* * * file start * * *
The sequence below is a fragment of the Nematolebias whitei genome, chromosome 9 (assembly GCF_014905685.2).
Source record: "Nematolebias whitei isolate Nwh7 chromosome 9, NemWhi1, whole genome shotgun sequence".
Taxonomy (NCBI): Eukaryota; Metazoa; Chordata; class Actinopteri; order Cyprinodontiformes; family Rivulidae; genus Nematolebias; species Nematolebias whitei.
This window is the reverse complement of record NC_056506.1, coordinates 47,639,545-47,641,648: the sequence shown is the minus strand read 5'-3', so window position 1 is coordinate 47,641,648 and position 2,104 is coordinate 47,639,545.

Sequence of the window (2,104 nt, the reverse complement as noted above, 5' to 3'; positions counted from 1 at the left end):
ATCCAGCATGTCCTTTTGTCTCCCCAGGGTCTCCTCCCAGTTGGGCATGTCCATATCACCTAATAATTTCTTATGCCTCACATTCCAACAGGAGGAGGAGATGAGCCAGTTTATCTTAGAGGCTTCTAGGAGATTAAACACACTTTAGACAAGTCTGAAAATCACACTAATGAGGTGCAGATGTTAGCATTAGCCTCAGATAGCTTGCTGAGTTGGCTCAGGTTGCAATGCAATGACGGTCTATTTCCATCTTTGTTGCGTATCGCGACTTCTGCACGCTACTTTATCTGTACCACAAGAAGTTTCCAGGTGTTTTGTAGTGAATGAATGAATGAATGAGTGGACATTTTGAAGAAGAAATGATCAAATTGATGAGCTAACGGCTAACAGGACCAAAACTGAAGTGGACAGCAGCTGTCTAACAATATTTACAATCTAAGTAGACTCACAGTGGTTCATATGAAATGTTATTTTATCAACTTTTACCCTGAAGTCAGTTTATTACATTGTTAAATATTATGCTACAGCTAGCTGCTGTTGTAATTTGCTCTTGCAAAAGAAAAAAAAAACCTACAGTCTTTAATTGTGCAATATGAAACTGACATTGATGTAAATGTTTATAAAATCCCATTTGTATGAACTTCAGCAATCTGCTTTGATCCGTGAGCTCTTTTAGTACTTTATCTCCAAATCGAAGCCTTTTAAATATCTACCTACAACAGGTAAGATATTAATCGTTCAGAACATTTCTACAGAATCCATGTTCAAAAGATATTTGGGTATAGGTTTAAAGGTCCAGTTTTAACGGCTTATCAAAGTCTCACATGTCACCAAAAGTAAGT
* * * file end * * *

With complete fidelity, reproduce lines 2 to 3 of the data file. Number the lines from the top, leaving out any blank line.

Source record: "Nematolebias whitei isolate Nwh7 chromosome 9, NemWhi1, whole genome shotgun sequence".
Taxonomy (NCBI): Eukaryota; Metazoa; Chordata; class Actinopteri; order Cyprinodontiformes; family Rivulidae; genus Nematolebias; species Nematolebias whitei.